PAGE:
The corresponding author of this study, Bingyan Li, PhD, professor in the Department of Nutrition and Food Hygiene in the School of Public Health at the Medical College of Soochow University in Suzhou, China, told Medical News Today that “in recent years, increased TV viewing and computer use, as well as less physically demanding jobs, have led people to become more sedentary in their daily lives.” “Even if people meet recommended levels of physical activity, prolonged sitting might have a negative impact on metabolic health. The risk of cardiovascular disease, as well as all-cause and cardiovascular mortality, is linked to sedentary behavior, which is increasingly becoming recognized as a possible predictor of negative health consequences. Furthermore, the world is heavily financially burdened by these unfavorable health outcomes.

Li said, “Yet, due to the potent antioxidant qualities of coffee components, coffee is one of the most widely consumed drinks in the world and among Americans. Growing research also suggests that regular coffee consumption can reduce morbidity and mortality from chronic diseases.” “Therefore, coffee may have a significant impact on public health even if it has a small health-boosting effect.” Li and her research team found that compared to individuals who sat for less than four hours a day, sitting for more than eight hours a day was associated with a higher risk of mortality from cardiovascular disease as well as other causes.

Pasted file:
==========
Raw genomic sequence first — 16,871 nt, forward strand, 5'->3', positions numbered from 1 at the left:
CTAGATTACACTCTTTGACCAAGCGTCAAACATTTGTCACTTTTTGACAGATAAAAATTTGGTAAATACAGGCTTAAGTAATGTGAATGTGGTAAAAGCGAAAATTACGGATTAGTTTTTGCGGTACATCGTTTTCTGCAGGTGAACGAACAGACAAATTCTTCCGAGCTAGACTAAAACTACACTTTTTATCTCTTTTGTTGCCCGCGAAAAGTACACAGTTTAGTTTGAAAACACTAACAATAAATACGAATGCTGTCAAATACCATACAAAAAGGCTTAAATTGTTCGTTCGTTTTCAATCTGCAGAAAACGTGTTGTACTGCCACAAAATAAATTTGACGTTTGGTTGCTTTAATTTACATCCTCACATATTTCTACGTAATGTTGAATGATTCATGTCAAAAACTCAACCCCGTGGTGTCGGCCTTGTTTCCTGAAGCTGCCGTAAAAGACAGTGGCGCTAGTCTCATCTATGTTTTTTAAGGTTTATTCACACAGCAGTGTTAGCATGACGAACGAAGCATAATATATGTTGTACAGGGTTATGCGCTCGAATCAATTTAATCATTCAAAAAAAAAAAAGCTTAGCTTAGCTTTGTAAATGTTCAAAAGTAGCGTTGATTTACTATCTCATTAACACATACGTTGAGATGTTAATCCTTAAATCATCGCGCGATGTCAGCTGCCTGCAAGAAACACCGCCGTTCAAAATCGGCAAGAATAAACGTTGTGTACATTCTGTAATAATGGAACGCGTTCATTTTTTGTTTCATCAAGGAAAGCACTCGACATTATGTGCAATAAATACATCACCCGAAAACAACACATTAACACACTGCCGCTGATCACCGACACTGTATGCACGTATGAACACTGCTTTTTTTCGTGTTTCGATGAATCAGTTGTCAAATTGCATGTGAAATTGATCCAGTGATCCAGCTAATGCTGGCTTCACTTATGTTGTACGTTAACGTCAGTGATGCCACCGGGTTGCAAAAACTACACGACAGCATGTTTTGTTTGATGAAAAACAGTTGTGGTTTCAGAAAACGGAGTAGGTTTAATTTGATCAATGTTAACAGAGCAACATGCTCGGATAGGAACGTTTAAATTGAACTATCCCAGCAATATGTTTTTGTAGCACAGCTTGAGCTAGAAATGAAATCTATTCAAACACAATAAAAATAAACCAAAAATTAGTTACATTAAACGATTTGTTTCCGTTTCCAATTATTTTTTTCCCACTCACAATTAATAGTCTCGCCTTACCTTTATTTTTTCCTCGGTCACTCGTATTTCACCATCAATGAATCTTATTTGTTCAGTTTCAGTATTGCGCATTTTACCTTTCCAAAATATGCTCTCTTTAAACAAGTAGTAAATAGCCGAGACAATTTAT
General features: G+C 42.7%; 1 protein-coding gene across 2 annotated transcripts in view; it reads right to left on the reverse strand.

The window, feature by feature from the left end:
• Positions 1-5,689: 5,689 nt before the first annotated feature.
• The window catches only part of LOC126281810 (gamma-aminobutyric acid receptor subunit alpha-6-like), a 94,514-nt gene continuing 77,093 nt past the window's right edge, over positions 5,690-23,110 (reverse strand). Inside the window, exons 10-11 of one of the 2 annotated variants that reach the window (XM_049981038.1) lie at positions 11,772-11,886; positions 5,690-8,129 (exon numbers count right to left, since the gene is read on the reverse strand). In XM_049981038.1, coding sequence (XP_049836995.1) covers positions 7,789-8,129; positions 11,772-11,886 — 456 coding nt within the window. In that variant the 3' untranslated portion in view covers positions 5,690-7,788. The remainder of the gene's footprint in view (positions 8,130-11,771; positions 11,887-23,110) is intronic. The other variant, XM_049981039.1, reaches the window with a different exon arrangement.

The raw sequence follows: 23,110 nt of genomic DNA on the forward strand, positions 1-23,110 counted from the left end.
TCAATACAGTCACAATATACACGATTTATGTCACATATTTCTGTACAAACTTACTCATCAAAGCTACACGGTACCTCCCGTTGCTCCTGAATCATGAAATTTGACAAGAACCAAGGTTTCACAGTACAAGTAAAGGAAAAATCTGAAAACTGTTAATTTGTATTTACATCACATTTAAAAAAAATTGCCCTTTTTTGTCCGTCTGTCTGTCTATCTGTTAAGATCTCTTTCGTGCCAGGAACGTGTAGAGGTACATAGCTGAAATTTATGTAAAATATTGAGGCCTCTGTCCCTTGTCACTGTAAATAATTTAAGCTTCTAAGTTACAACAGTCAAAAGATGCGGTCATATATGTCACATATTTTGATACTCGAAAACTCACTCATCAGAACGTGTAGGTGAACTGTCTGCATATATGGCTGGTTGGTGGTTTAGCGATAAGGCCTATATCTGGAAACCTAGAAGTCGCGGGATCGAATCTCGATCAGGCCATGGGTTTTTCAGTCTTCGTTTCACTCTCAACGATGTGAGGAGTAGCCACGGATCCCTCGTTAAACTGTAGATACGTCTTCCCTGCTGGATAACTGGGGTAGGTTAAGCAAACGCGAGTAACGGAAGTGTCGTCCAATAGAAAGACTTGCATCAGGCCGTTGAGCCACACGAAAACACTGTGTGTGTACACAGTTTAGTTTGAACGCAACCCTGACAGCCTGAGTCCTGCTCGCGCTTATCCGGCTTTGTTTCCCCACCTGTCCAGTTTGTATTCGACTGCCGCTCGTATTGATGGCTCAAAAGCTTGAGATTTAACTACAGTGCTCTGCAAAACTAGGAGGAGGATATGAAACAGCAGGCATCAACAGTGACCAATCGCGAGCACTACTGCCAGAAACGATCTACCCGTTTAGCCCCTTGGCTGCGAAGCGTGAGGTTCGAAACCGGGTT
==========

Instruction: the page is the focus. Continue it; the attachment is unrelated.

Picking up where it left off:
As coffee intake was taken into account, researchers discovered that individuals who drank the most coffee had lower mortality rates from cardiovascular disease and all causes as compared to those who drank less. Additionally, those who did not drink coffee and sat for six hours or more a day had a 1.6-fold increased risk of dying from all causes compared to those who drank coffee and sat for less than six hours a day, according to research. According to one study, sitting for extended periods of time without breaks seems to worsen inflammation and affect glucose metabolism, Li added.